Thus left alone, Cornelius threw himself on his bed, but he slept not, he kep_is eye fixed on the narrow window, barred with iron, which looked on th_uytenhof; and in this way saw from behind the trees that first pale beam o_ight which morning sheds on the earth as a white mantle.
Now and then during the night horses had galloped at a smart pace over th_uytenhof, the heavy tramp of the patrols had resounded from the pavement, an_he slow matches of the arquebuses, flaring in the east wind, had thrown up a_ntervals a sudden glare as far as to the panes of his window.
But when the rising sun began to gild the coping stones at the gable ends o_he houses, Cornelius, eager to know whether there was any living creatur_bout him, approached the window, and cast a sad look round the circular yar_efore him
At the end of the yard a dark mass, tinted with a dingy blue by the mornin_awn, rose before him, its dark outlines standing out in contrast to th_ouses already illuminated by the pale light of early morning.
Cornelius recognised the gibbet.
On it were suspended two shapeless trunks, which indeed were no more tha_leeding skeletons.
The good people of the Hague had chopped off the flesh of its victims, bu_aithfully carried the remainder to the gibbet, to have a pretext for a doubl_nscription written on a huge placard, on which Cornelius; with the keen sigh_f a young man of twenty-eight, was able to read the following lines, daube_y the coarse brush of a sign-painter: —
"Here are hanging the great rogue of the name of John de Witt, and the littl_ogue Cornelius de Witt, his brother, two enemies of the people, but grea_riends of the king of France."
Cornelius uttered a cry of horror, and in the agony of his frantic terro_nocked with his hands and feet at the door so violently and continuously, that Gryphus, with his huge bunch of keys in his hand, ran furiously up.
The jailer opened the door, with terrible imprecations against the prisone_ho disturbed him at an hour which Master Gryphus was not accustomed to b_roused.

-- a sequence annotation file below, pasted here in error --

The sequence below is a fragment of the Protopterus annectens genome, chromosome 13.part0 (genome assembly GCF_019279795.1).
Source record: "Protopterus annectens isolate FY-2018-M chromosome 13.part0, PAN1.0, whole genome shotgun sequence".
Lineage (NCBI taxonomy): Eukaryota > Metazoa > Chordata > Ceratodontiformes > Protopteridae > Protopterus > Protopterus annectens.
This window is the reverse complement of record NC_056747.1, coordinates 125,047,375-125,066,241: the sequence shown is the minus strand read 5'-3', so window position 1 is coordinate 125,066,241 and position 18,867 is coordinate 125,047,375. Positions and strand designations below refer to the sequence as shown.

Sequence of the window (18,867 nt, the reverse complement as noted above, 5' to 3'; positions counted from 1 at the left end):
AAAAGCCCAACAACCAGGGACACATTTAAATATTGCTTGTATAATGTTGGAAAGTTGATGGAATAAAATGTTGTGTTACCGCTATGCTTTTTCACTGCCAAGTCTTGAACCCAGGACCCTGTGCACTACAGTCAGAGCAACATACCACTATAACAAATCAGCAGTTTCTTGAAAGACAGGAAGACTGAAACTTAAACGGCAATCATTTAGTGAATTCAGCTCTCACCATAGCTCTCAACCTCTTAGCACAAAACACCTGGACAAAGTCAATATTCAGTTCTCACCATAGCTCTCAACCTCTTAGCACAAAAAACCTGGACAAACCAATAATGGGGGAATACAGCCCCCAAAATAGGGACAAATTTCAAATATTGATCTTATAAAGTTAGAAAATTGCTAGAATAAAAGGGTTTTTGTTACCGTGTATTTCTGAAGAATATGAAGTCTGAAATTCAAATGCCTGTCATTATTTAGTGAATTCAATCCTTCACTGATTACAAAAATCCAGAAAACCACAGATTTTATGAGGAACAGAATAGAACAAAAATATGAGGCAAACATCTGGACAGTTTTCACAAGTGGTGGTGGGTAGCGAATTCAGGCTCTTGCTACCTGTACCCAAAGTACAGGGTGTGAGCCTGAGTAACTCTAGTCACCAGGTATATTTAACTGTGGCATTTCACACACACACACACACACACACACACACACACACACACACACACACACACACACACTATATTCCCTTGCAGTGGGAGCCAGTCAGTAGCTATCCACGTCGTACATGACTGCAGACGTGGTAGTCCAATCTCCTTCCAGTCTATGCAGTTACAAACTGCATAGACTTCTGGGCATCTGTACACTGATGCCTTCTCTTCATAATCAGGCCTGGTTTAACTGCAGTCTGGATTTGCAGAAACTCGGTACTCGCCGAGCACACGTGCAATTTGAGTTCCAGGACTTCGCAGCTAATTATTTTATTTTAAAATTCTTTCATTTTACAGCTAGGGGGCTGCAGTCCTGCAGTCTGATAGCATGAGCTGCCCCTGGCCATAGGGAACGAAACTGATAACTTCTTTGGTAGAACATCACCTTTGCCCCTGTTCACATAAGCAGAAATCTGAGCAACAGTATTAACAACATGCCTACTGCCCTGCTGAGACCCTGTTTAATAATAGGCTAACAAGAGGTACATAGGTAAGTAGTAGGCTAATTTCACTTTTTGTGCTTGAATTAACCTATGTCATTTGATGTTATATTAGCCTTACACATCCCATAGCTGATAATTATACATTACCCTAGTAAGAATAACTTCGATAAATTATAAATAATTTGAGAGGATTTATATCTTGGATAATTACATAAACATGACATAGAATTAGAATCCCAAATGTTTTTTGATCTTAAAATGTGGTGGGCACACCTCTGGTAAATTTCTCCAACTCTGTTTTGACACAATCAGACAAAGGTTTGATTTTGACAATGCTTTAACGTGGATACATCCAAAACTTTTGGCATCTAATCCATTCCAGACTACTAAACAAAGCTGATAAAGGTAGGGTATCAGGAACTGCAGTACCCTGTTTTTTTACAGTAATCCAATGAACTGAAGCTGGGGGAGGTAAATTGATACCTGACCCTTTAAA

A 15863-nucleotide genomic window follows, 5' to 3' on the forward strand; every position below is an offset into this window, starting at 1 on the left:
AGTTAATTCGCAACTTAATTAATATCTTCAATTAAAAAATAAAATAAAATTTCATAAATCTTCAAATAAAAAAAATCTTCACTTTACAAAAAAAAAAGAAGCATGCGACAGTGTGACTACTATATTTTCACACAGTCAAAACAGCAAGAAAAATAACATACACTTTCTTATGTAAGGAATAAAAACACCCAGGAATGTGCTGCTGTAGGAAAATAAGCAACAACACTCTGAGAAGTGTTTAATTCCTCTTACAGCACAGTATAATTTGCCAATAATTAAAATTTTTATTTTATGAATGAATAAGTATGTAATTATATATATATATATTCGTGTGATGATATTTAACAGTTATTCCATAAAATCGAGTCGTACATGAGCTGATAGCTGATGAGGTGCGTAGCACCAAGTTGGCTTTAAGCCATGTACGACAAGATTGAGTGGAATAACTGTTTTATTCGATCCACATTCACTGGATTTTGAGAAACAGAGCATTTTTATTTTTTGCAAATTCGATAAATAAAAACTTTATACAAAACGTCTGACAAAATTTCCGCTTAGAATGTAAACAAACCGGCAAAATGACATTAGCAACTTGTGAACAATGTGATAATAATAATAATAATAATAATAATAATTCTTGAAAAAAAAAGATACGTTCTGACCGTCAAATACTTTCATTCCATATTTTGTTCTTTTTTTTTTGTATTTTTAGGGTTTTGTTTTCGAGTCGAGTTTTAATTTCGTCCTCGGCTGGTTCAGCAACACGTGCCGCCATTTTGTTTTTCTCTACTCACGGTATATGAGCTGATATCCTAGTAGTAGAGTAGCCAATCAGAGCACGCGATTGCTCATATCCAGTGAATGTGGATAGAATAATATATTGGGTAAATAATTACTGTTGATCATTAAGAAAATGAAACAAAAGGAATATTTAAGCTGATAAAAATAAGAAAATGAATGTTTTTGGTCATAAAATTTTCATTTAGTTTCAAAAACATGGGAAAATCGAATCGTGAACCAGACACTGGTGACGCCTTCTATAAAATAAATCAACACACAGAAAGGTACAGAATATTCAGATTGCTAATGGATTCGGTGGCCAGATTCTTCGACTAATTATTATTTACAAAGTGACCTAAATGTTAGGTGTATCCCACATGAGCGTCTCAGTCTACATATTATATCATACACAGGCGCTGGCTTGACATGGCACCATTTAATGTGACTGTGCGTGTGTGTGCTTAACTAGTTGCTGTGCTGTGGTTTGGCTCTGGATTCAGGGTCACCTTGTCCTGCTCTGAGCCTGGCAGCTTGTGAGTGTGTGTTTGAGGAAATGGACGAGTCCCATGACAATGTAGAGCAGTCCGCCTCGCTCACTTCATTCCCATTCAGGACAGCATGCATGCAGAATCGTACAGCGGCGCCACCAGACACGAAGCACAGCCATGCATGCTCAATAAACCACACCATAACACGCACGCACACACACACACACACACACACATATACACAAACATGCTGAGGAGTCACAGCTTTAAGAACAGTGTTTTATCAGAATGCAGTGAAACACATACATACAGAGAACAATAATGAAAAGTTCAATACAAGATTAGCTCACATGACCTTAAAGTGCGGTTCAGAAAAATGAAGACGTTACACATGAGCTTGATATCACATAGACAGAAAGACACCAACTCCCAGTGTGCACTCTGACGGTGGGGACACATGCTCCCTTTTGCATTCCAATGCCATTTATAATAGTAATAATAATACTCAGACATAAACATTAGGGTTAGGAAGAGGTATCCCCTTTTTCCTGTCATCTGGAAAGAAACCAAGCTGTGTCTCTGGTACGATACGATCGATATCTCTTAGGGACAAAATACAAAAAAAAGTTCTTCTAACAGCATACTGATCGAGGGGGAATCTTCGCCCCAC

"Well, now, by my soul, he is mad, this new De Witt," he cried, "but all thos_e Witts have the devil in them."
"Master, master," cried Cornelius, seizing the jailer by the arm and draggin_im towards the window, — "master, what have I read down there?"
"Where down there?"
"On that placard."
And, trembling, pale, and gasping for breath, he pointed to the gibbet at th_ther side of the yard, with the cynical inscription surmounting it.
Gryphus broke out into a laugh.
"Eh! eh!" he answered, "so, you have read it. Well, my good sir, that's wha_eople will get for corresponding with the enemies of his Highness the Princ_f Orange."
"The brothers De Witt are murdered!" Cornelius muttered, with the cold swea_n his brow, and sank on his bed, his arms hanging by his side, and his eye_losed.
"The brothers De Witt have been judged by the people," said Gryphus; "you cal_hat murdered, do you? well, I call it executed."
And seeing that the prisoner was not only quiet, but entirely prostrate an_enseless, he rushed from the cell, violently slamming the door, and noisil_rawing the bolts.
Recovering his consciousness, Cornelius found himself alone, and recognise_he room where he was, — "the family cell," as Gryphus had called it, — as th_atal passage leading to ignominious death.
And as he was a philosopher, and, more than that, as he was a Christian, h_egan to pray for the soul of his godfather, then for that of the Gran_ensionary, and at last submitted with resignation to all the sufferings whic_od might ordain for him.
Then turning again to the concerns of earth, and having satisfied himself tha_e was alone in his dungeon, he drew from his breast the three bulbs of th_lack tulip, and concealed them behind a block of stone, on which th_raditional water-jug of the prison was standing, in the darkest corner of hi_ell.
Useless labour of so many years! such sweet hopes crushed; his discovery was, after all, to lead to naught, just as his own career was to be cut short.
Here, in his prison, there was not a trace of vegetation, not an atom of soil, not a ray of sunshine.
At this thought Cornelius fell into a gloomy despair, from which he was onl_roused by an extraordinary circumstance.